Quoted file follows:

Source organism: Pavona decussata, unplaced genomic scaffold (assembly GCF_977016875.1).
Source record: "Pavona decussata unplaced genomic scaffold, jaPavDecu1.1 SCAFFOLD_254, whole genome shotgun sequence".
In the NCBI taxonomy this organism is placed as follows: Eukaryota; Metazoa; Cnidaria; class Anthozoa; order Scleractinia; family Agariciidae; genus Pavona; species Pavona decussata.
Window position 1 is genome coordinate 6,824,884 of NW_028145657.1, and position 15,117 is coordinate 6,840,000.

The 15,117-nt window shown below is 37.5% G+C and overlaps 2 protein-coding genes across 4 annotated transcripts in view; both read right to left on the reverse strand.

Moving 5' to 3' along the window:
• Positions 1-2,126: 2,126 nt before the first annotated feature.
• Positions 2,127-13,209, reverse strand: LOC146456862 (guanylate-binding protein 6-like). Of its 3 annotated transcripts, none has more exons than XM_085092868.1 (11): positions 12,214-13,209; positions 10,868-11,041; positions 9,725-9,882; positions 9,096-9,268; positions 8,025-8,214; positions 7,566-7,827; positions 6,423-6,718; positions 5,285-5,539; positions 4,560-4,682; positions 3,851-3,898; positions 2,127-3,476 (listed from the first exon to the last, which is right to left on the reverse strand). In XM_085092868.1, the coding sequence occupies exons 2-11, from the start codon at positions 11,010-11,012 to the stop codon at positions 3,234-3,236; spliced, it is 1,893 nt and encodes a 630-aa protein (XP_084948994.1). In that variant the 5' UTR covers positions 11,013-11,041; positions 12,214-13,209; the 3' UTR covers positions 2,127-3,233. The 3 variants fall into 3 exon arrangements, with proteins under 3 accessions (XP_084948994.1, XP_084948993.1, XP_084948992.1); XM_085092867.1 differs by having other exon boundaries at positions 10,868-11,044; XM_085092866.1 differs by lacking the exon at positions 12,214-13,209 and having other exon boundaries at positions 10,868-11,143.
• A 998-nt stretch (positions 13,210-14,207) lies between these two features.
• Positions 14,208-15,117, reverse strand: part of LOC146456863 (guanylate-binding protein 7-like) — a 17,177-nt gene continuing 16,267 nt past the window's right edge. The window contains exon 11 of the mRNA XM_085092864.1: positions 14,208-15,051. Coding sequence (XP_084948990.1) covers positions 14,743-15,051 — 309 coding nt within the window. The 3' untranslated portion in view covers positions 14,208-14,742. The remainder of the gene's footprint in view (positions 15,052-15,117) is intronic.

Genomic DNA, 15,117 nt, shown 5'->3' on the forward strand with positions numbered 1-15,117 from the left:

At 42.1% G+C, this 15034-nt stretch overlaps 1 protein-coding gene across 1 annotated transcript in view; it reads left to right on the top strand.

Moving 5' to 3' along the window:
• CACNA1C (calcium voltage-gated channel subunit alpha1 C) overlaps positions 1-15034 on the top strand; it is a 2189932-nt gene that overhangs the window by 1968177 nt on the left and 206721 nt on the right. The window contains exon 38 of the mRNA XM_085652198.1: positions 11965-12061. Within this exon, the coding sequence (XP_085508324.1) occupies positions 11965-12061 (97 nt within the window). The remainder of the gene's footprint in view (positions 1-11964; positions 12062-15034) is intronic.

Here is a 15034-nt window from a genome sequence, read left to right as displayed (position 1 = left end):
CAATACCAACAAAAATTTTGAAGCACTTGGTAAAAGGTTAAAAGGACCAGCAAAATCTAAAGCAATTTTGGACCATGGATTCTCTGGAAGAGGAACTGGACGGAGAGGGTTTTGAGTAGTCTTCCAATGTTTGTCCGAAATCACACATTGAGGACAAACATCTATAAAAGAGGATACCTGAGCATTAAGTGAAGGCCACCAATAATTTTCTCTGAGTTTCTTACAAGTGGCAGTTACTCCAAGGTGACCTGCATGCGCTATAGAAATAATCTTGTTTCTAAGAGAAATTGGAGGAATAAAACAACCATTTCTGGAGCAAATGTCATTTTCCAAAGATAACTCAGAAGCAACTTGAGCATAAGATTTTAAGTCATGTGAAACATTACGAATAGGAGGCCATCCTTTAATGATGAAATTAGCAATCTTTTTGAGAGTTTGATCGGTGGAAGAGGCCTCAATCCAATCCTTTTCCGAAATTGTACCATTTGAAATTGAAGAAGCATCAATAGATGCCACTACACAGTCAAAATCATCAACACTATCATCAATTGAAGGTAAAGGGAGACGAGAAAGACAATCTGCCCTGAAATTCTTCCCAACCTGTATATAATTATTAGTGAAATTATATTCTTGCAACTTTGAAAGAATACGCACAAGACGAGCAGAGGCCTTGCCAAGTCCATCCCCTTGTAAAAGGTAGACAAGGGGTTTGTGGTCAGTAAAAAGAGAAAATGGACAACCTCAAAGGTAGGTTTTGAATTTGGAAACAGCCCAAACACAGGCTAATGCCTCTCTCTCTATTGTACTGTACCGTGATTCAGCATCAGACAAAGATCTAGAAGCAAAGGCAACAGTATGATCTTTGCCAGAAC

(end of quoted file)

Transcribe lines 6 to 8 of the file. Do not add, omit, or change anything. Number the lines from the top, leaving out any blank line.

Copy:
Moving 5' to 3' along the window:
• Positions 1-2,126: 2,126 nt before the first annotated feature.
• Positions 2,127-13,209, reverse strand: LOC146456862 (guanylate-binding protein 6-like). Of its 3 annotated transcripts, none has more exons than XM_085092868.1 (11): positions 12,214-13,209; positions 10,868-11,041; positions 9,725-9,882; positions 9,096-9,268; positions 8,025-8,214; positions 7,566-7,827; positions 6,423-6,718; positions 5,285-5,539; positions 4,560-4,682; positions 3,851-3,898; positions 2,127-3,476 (listed from the first exon to the last, which is right to left on the reverse strand). In XM_085092868.1, the coding sequence occupies exons 2-11, from the start codon at positions 11,010-11,012 to the stop codon at positions 3,234-3,236; spliced, it is 1,893 nt and encodes a 630-aa protein (XP_084948994.1). In that variant the 5' UTR covers positions 11,013-11,041; positions 12,214-13,209; the 3' UTR covers positions 2,127-3,233. The 3 variants fall into 3 exon arrangements, with proteins under 3 accessions (XP_084948994.1, XP_084948993.1, XP_084948992.1); XM_085092867.1 differs by having other exon boundaries at positions 10,868-11,044; XM_085092866.1 differs by lacking the exon at positions 12,214-13,209 and having other exon boundaries at positions 10,868-11,143.